India’s Cotton Production is on Decline

Seshadri Ramkumar, Texas Tech University, USA

Speaking to an audience of about 400 people on 7th March 2019 in Mumbai, India, Mr. Atul Ganatra, President of Mumbai-based Cotton Association of India (CAI), presented the latest estimate of this year’s (October 2018-September 2019) cotton production in India. India is estimated to produce 32.8 million bales (170 Kgs each) this year, which is 3.7 million bales less than last year’s crop of 36.5 million bales.

CAI is organizing a major international conference, “Global Opportunities and Challenges in Cotton,” March 6-8, 2019 in Mumbai that has attracted key people in the international cotton research and marketing. Representatives from Washington, DC-based ICAC, UK-based ICA, Texas Tech University, India based ICAR and many cotton trading and related agencies from around the globe are gathering in the important event that is organized at a location in a scenic setting, Nariman Point, Mumbai.

Speaking to this scribe on the sidelines of the event, Mr. Arun Sheksaria, a CAI Director stated that the timing of this conference is important with uncertain trade situation between the world’s leading exporter of cotton, United States and the largest consumer, China. The conference aims to discuss the trade war situation, global economic climate and more importantly enhance the brand image of Indian cotton.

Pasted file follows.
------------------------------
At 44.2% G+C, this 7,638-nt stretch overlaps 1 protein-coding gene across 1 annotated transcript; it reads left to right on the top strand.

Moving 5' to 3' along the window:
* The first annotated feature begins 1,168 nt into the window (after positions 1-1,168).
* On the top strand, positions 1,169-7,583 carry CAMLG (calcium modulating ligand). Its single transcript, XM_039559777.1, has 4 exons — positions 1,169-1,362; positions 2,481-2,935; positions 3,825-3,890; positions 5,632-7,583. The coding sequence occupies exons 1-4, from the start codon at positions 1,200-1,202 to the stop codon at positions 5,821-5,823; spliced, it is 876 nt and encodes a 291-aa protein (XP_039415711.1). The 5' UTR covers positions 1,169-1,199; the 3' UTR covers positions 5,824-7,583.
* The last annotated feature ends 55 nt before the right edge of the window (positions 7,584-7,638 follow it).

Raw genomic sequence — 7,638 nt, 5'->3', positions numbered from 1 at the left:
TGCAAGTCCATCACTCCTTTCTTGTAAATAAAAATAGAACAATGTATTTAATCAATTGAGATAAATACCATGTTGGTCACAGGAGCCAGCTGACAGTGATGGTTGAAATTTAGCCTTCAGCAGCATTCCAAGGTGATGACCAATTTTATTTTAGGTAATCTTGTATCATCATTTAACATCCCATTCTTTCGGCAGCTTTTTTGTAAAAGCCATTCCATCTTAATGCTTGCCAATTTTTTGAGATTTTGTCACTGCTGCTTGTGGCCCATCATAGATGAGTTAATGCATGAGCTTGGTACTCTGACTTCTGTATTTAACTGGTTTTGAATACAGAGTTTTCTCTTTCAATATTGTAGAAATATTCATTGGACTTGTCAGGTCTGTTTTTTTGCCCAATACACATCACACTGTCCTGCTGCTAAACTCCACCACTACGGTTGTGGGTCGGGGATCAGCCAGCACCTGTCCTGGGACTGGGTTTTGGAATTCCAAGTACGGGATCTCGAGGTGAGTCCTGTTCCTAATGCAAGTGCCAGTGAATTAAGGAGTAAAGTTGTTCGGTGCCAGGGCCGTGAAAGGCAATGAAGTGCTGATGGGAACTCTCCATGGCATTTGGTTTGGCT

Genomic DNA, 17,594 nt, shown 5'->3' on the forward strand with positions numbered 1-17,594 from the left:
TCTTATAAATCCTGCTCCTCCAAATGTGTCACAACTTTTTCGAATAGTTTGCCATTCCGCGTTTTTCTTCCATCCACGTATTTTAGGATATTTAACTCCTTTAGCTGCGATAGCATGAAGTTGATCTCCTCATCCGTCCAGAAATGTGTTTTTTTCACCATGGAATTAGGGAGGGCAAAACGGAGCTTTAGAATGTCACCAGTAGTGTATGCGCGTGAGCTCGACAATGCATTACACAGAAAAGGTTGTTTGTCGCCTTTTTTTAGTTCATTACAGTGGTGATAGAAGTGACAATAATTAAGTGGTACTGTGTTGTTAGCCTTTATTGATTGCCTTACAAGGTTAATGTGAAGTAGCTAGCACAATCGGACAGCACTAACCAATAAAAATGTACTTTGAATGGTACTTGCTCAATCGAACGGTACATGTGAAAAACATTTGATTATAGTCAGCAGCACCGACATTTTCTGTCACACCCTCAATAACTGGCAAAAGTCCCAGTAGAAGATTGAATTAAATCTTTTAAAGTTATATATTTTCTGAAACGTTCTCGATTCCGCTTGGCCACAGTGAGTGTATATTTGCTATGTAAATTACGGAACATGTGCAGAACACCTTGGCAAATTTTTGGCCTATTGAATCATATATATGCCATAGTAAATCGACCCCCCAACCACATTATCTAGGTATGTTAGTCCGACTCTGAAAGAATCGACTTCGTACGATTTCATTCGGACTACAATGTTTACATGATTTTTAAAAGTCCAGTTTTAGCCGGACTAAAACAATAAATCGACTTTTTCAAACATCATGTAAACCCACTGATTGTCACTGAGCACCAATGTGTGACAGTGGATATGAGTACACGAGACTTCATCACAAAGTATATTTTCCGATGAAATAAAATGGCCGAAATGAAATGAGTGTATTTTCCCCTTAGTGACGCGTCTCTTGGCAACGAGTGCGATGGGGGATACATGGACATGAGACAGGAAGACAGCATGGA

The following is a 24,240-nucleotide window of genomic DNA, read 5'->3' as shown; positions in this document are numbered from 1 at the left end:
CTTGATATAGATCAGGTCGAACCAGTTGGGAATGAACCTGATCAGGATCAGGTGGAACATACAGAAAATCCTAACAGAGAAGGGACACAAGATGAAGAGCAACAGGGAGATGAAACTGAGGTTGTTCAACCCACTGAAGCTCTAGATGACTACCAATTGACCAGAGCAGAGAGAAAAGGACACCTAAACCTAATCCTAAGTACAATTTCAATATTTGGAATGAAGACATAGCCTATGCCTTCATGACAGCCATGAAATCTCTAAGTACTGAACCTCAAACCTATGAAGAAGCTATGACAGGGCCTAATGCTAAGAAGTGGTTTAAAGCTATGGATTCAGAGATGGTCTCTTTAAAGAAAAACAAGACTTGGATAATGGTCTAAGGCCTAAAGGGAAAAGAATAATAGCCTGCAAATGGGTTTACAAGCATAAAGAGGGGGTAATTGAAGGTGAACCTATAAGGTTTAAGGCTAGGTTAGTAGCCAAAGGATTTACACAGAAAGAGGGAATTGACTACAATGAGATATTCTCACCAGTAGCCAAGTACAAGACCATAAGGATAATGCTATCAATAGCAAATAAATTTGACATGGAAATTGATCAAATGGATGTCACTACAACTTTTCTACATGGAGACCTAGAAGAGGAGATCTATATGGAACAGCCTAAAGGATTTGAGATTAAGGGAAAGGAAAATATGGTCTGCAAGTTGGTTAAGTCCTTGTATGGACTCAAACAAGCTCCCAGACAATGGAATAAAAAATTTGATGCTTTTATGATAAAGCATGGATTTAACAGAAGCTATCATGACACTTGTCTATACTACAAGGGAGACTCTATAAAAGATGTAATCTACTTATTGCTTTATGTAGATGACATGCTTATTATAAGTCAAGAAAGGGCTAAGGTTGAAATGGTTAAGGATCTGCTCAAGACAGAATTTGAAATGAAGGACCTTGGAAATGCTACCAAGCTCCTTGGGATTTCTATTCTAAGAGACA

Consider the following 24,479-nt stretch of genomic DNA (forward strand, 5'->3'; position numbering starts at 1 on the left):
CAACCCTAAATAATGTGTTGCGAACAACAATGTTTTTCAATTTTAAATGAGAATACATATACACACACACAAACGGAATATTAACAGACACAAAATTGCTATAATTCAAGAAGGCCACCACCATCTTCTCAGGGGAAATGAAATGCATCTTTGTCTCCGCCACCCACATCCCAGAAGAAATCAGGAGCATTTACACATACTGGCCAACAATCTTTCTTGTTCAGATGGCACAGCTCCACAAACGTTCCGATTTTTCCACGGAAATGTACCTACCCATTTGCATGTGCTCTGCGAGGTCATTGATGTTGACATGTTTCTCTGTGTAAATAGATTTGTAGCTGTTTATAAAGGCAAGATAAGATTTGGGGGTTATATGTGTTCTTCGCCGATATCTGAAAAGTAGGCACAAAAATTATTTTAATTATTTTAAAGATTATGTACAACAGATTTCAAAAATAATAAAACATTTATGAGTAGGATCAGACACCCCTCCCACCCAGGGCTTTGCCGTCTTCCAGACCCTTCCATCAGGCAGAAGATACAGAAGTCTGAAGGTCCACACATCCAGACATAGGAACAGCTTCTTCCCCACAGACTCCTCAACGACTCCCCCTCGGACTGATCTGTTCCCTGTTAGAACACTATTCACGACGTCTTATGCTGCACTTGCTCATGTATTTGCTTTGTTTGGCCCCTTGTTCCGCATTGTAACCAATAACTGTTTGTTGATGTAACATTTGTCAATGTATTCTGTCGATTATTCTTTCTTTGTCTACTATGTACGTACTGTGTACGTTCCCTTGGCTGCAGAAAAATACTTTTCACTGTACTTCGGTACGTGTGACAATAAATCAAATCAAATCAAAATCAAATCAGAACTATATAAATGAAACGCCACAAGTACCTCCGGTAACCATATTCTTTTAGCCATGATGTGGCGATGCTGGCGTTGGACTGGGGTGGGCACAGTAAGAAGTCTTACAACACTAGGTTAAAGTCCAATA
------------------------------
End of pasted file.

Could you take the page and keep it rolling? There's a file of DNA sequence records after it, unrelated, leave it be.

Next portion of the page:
Deficit rainfall during the months of September and October in key cotton growing states in India such as Gujarat, Maharashtra and Telangana is the main factor that has resulted in the decline in the crop, stated Atul Ganatra. Therefore, there will be no 4th and 5th pickings. Also, states like Maharashtra and Telangana have urged the farmers to uproot the plants by last December end to prevent pink bollworm infestations.

Serious discussions took place towards enhancing the yield in India, which is a major issue faced by Indian farmers, as the average yield in India falls below the global average yield/acre. Commenting on the price situation, Ganatra advised Indian mills to procure cotton now as spot price of 29 mm quality crop hoovers around Rs 42,000 per candy, warning that price may go up as cotton shortage is expected after June 2019. India may end up with a stock of about 1.7 million bales, which will be less that last year’s ending stock.